Famed investing legends are dumping their gold holdings. George Soros dropped his stash of gold (held in the popular SPDR Gold Trust (GLD)) while Louis Moore Bacon sold all of his gold holdings in his Moore Capital Management fund with the exception of a modest position in a physical gold ETF, Sprott Physical Gold Trust (PHYS). Note that given the discount/premium nature of PHYS, the occasional pairs trade arbitrage creeps up for easy money by pairing it against GLD.
If that weren’t enough, PIMCO also cut its exposure to gold while recently under-performing hedge fund manager John Paulson was one of the few heavyweights to keep his gold position steady through a quarter of trading. How’s that for a vote of confidence?
So what’s wrong with gold? Why are well-known asset managers with long-term track records turning bearish?
The case for bullion
Generally speaking, bullion moves for two reasons:
- Inflation or the threat of inflation – Under the assumption that gold is a long-term storage of wealth, gold prices should follow inflation over the very long term. Gold does this well over periods lasting a generation or more, but not so well with shorter periods. Despite the data, there are many who believe it is the best way to play inflation or the threat of inflation.
- Fear – Gold performs excellently during periods of fear and widespread panic. As a universally valued commodity, it is in some form a global currency. Those who fear financial crisis or, in years gone by, Y2K calamity, gold is an excellent way to store wealth in a form that transcends national boundaries outside financial institutions.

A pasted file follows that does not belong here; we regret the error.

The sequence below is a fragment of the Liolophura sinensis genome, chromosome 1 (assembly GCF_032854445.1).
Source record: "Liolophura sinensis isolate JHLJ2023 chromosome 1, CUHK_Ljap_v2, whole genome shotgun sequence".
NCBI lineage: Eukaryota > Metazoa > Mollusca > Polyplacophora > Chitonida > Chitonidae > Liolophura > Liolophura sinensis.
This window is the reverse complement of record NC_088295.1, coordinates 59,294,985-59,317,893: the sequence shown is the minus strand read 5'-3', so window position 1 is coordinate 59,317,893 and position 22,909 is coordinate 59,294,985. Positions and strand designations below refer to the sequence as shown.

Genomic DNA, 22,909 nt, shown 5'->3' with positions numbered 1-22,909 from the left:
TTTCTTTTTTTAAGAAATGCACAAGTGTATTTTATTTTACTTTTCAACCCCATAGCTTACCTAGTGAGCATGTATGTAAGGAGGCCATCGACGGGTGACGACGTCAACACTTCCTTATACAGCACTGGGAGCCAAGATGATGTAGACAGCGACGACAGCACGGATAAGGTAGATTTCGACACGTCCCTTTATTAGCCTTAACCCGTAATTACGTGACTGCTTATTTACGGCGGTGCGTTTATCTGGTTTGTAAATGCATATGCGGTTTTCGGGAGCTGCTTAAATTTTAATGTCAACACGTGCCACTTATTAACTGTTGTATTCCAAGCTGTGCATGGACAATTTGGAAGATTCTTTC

These two factors give gold intrinsic value. Gold is worth what industry, jewelery users, and investors are ultimately willing to pay. Over time, these prices are generally higher during periods of inflation and fear. One need only look to gold’s peak in 1979 and subsequent 21-year bear market to see how quickly gold prices can change with expectations.
Gold and the greater fool
Now that the economy shows some signs of improvement – housing starts are up, buyouts are back, consumer staples stocks are on a tear – the case for holding a huge part of an investment portfolio in gold is materially weaker than it was just a few years ago.
Remember, gold does not produce economic earnings. It does not pay a dividend. Investors who own gold never see their ounces of gold become pounds, and certainly not tons. Gold merely sits there while productive resources are used to secure it from people who might want to take it.
Gold’s value, then, is primarily a function of what investors are willing to pay for it. And if investors are ditching it for the greener grass on the other side, then there’s no reason to believe gold prices can continue to march up, up, and away.
Perhaps most important is the fact that there are other ways to play rising rates (short bonds) and inflation (buy companies that can increase prices.) Investors are realizing that gold is just a messy way to play fear and inflation. Unlike a business, there’s no way to ascribe value to gold based on cash flows. One ounce of gold is worth whatever someone else is willing to pay for one ounce of gold, nothing more, nothing less.
Mean reversion coming soon?
Gold investors’ biggest fear should be that it is the gold investor that is driving prices. A chart from the World Gold Council shows just how important investors are to higher or lower gold prices:
Notice how quickly investment demand has grown in the past 10 years, and then consider what would happen if investment demand were to revert to the mean, or, even worse, if investment demand were to turn negative, dumping it faster than other investors could buy it.
When gold investors turn sour on gold, the correction will be quick, painful, and large. Gold needs a consistent inflow of more and more investment demand to keep rising, something that seems impossible given the exit of notable investors.
Disclosure: No position in any tickers mentioned here